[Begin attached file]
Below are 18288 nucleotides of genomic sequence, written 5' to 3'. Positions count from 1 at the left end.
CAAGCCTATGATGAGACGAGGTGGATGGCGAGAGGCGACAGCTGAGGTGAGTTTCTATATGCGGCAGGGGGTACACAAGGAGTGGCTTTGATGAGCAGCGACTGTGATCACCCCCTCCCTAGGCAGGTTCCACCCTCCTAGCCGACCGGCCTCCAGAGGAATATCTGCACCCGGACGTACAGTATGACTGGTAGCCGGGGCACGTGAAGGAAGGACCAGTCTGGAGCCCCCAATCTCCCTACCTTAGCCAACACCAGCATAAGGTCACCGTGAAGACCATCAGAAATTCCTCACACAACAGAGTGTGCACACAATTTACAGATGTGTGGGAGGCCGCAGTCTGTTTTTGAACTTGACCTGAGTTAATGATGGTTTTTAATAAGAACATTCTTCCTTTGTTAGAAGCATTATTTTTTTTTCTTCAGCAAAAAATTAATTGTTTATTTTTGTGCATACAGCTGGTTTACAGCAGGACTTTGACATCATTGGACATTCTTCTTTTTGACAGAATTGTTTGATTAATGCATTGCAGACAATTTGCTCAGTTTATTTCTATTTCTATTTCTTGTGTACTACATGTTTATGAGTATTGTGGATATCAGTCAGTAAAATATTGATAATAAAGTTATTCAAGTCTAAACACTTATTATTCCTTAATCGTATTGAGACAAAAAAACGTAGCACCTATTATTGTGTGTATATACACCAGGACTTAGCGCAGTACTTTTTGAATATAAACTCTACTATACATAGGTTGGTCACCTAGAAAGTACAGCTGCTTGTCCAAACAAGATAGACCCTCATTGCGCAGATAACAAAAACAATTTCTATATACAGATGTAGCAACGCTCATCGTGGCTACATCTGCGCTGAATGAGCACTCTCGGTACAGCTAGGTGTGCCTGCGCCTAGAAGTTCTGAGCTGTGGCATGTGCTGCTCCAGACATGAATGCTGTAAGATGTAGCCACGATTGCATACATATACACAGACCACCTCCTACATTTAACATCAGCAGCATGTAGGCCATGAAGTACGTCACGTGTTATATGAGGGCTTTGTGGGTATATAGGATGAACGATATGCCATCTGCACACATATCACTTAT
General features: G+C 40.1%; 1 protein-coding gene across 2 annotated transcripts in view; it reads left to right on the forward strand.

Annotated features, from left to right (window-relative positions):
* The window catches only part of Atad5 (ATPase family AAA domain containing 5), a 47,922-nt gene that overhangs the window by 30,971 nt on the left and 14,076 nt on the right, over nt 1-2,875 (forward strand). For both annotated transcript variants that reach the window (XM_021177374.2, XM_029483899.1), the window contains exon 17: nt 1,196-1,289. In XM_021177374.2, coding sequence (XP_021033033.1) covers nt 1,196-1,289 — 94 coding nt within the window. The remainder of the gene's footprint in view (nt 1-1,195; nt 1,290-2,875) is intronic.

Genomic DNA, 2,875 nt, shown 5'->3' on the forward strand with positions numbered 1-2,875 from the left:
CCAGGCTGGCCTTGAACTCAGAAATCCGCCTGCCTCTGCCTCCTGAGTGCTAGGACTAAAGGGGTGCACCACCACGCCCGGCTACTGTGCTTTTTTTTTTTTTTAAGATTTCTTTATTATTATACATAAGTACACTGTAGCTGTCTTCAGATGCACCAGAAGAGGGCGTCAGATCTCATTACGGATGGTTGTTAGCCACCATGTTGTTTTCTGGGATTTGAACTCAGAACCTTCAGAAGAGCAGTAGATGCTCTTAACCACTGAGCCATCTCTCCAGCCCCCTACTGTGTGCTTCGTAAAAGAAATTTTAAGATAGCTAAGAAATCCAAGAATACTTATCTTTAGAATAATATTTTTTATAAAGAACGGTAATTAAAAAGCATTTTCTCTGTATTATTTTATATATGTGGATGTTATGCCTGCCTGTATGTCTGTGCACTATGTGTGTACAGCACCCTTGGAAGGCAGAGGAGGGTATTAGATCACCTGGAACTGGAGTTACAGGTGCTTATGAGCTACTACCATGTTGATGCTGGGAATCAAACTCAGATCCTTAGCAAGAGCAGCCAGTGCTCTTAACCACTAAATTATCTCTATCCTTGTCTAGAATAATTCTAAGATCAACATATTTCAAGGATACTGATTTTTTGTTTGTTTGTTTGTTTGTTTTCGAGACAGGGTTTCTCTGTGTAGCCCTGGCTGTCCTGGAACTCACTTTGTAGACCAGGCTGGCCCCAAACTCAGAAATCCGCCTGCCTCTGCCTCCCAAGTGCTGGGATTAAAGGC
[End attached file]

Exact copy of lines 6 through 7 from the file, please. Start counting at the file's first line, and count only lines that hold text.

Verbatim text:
Genomic DNA, 2,875 nt, shown 5'->3' on the forward strand with positions numbered 1-2,875 from the left:
CCAGGCTGGCCTTGAACTCAGAAATCCGCCTGCCTCTGCCTCCTGAGTGCTAGGACTAAAGGGGTGCACCACCACGCCCGGCTACTGTGCTTTTTTTTTTTTTTAAGATTTCTTTATTATTATACATAAGTACACTGTAGCTGTCTTCAGATGCACCAGAAGAGGGCGTCAGATCTCATTACGGATGGTTGTTAGCCACCATGTTGTTTTCTGGGATTTGAACTCAGAACCTTCAGAAGAGCAGTAGATGCTCTTAACCACTGAGCCATCTCTCCAGCCCCCTACTGTGTGCTTCGTAAAAGAAATTTTAAGATAGCTAAGAAATCCAAGAATACTTATCTTTAGAATAATATTTTTTATAAAGAACGGTAATTAAAAAGCATTTTCTCTGTATTATTTTATATATGTGGATGTTATGCCTGCCTGTATGTCTGTGCACTATGTGTGTACAGCACCCTTGGAAGGCAGAGGAGGGTATTAGATCACCTGGAACTGGAGTTACAGGTGCTTATGAGCTACTACCATGTTGATGCTGGGAATCAAACTCAGATCCTTAGCAAGAGCAGCCAGTGCTCTTAACCACTAAATTATCTCTATCCTTGTCTAGAATAATTCTAAGATCAACATATTTCAAGGATACTGATTTTTTGTTTGTTTGTTTGTTTGTTTTCGAGACAGGGTTTCTCTGTGTAGCCCTGGCTGTCCTGGAACTCACTTTGTAGACCAGGCTGGCCCCAAACTCAGAAATCCGCCTGCCTCTGCCTCCCAAGTGCTGGGATTAAAGGC